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SLU researcher: China's one-baby policy will harm aging population

By Julie Bierach, KWMU

St. Louis, MO – After spending a year in China, a local researcher says the country's 1979 one-child policy could backfire on the country's aging population.

Dr. Joe Flaherty researches geriatrics at St. Louis University and visited hospitals and nursing homes in Beijing, Shanghai and Chengdu.

He says before 1979 there was no policy limiting population growth so there is currently no shortage of caregivers.

But within the next 25 to 30 years there could be.

"For two reasons, one is that elderly Chinese are living longer," he said, in an interview. "But also because of the one-child policy where there's fewer children being born and if older people are still living longer than that creates the imbalance."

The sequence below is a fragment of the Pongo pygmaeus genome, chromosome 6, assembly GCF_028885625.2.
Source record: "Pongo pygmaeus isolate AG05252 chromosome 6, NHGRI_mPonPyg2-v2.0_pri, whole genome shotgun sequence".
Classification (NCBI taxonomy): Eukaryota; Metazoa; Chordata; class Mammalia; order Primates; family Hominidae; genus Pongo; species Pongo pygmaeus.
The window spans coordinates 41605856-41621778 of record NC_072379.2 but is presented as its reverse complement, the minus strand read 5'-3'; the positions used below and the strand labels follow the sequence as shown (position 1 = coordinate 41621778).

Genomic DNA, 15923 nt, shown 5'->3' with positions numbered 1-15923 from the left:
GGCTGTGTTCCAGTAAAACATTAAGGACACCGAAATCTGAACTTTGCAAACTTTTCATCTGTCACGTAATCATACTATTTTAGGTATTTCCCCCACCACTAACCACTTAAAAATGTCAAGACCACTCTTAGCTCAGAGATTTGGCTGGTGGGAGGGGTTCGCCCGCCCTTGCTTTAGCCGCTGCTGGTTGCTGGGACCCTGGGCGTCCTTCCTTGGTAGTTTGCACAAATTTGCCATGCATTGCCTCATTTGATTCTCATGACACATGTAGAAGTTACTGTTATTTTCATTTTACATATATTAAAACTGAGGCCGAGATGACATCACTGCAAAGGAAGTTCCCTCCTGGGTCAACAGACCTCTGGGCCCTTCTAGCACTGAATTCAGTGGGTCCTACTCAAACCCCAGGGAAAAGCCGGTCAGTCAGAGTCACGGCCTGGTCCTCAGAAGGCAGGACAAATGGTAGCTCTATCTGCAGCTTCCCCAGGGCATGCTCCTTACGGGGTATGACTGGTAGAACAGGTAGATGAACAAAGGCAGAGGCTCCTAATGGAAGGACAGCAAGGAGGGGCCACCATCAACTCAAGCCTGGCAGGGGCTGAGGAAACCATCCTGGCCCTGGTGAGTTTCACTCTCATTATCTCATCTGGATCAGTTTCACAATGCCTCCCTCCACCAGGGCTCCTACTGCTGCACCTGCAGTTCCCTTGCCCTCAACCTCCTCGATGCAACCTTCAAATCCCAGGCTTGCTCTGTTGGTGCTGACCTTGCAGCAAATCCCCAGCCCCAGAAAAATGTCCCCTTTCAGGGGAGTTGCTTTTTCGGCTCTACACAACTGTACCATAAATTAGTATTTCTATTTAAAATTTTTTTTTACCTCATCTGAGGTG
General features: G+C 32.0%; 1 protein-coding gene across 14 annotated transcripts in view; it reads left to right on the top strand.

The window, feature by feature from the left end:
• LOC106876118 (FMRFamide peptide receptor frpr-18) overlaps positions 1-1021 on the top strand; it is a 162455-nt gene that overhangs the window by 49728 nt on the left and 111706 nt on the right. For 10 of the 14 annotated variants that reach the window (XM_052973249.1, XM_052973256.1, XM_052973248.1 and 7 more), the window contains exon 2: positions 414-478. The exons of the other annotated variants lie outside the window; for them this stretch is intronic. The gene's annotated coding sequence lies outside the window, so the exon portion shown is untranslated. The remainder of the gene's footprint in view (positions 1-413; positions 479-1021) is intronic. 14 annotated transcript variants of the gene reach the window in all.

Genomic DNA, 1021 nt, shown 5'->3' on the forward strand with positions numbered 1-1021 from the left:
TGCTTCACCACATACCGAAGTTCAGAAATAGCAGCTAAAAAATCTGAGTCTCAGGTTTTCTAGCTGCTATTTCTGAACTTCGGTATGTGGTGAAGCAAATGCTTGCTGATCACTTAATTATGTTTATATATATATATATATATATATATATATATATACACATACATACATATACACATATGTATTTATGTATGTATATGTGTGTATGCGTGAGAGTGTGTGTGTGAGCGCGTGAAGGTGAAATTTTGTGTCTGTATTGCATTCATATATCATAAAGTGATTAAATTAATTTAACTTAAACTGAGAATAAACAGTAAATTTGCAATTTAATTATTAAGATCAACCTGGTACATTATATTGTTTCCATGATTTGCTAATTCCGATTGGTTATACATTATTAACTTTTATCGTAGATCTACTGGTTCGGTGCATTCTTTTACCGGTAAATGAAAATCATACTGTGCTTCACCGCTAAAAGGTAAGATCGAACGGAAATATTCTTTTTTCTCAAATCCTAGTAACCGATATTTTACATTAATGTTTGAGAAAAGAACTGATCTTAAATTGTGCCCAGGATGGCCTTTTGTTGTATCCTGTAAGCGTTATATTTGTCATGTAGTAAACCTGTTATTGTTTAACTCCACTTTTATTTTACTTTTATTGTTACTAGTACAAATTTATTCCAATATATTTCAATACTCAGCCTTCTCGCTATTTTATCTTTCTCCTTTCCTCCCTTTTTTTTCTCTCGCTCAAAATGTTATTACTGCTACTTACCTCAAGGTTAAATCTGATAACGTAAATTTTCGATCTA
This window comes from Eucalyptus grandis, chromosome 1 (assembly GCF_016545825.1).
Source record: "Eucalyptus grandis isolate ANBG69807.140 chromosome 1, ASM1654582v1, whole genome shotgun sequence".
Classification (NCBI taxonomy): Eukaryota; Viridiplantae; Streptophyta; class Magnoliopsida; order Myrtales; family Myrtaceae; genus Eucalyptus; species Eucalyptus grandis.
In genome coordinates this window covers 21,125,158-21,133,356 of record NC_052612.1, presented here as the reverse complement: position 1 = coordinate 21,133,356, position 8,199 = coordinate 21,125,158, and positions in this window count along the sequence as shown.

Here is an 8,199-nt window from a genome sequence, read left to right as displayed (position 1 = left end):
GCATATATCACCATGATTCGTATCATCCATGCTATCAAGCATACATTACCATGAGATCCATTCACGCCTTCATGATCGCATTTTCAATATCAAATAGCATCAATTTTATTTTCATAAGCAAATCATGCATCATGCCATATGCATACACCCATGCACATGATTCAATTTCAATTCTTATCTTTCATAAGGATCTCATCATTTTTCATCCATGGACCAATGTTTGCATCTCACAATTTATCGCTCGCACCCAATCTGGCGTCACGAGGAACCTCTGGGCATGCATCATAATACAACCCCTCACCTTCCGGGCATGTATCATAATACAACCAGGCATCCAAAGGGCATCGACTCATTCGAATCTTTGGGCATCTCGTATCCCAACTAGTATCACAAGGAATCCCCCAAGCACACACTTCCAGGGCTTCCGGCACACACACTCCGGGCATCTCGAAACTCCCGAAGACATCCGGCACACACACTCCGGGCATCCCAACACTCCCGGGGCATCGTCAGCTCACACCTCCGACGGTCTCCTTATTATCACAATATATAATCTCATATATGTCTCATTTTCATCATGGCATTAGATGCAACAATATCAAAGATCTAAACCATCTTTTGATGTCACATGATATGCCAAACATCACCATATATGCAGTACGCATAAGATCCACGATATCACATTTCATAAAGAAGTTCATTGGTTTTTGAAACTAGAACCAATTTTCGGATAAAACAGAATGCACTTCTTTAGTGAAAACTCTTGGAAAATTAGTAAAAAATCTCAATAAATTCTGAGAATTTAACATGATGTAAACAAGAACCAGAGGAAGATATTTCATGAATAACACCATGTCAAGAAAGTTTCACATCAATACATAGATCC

Flaherty says if the burden of care shifts from family to facilities, the country could be unprepared. He says Beijing alone would have to construct 48 new nursing homes.

"Older people in their 50's and 60's don't need care from their children," Flaherty adds. "But when that group of 50, 60 year olds become their 80's, they will need more assistance.

"And that's when this current generation of people in their 20s will have to make big decisions."

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